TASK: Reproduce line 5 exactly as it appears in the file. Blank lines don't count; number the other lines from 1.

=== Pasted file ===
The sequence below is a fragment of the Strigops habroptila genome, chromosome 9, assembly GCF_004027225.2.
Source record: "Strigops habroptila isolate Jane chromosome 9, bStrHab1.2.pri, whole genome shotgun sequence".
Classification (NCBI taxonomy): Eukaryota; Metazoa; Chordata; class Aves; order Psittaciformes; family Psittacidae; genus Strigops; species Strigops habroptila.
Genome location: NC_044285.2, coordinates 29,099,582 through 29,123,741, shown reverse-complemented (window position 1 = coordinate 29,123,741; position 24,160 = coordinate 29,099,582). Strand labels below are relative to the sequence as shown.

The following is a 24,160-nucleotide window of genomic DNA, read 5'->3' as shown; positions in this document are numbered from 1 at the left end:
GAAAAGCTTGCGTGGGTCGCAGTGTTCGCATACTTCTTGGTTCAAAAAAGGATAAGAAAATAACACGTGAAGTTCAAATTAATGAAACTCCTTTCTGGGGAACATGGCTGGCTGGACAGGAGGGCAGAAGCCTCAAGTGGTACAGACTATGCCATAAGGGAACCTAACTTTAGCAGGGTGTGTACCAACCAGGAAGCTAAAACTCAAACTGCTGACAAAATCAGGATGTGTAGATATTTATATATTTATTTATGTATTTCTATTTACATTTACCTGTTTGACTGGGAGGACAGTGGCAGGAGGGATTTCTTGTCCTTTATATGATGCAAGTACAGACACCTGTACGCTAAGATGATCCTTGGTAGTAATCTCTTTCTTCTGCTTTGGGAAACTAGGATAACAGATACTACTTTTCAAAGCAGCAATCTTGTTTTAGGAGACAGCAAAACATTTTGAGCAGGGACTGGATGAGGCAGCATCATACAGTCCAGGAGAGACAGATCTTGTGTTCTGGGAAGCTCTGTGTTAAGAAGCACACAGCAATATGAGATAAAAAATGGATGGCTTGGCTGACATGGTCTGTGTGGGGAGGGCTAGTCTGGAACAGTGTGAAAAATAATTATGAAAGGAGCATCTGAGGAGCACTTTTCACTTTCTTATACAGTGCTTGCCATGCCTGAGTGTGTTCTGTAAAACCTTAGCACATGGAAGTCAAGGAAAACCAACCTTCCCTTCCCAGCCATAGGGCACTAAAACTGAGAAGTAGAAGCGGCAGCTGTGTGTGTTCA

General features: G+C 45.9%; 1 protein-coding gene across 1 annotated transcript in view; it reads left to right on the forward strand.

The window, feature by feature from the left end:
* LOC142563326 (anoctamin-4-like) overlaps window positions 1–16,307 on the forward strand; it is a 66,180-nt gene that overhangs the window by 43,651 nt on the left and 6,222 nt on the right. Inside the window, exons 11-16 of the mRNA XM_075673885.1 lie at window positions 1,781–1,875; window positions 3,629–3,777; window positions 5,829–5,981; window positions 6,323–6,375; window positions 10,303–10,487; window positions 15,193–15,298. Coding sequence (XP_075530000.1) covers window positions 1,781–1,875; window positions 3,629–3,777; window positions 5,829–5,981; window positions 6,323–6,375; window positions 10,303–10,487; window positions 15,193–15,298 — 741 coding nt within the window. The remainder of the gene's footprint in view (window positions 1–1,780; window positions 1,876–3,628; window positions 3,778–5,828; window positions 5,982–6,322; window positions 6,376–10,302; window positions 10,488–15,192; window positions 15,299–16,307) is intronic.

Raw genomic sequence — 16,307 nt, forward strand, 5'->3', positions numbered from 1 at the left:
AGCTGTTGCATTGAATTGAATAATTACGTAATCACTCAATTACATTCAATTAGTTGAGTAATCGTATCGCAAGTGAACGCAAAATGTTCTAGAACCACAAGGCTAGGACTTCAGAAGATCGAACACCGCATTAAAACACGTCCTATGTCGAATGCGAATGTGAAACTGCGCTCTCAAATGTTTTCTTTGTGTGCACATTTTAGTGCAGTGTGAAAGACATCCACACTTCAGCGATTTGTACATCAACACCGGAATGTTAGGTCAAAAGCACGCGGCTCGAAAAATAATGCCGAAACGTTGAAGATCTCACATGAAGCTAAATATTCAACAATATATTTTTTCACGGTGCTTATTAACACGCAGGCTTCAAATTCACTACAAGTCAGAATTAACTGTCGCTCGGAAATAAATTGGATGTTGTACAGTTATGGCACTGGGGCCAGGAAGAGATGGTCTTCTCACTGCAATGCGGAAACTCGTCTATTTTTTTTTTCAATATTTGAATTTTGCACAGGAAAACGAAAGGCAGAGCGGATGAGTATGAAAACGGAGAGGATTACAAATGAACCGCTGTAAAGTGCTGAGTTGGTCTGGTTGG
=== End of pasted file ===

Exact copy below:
The following is a 24,160-nucleotide window of genomic DNA, read 5'->3' as shown; positions in this document are numbered from 1 at the left end: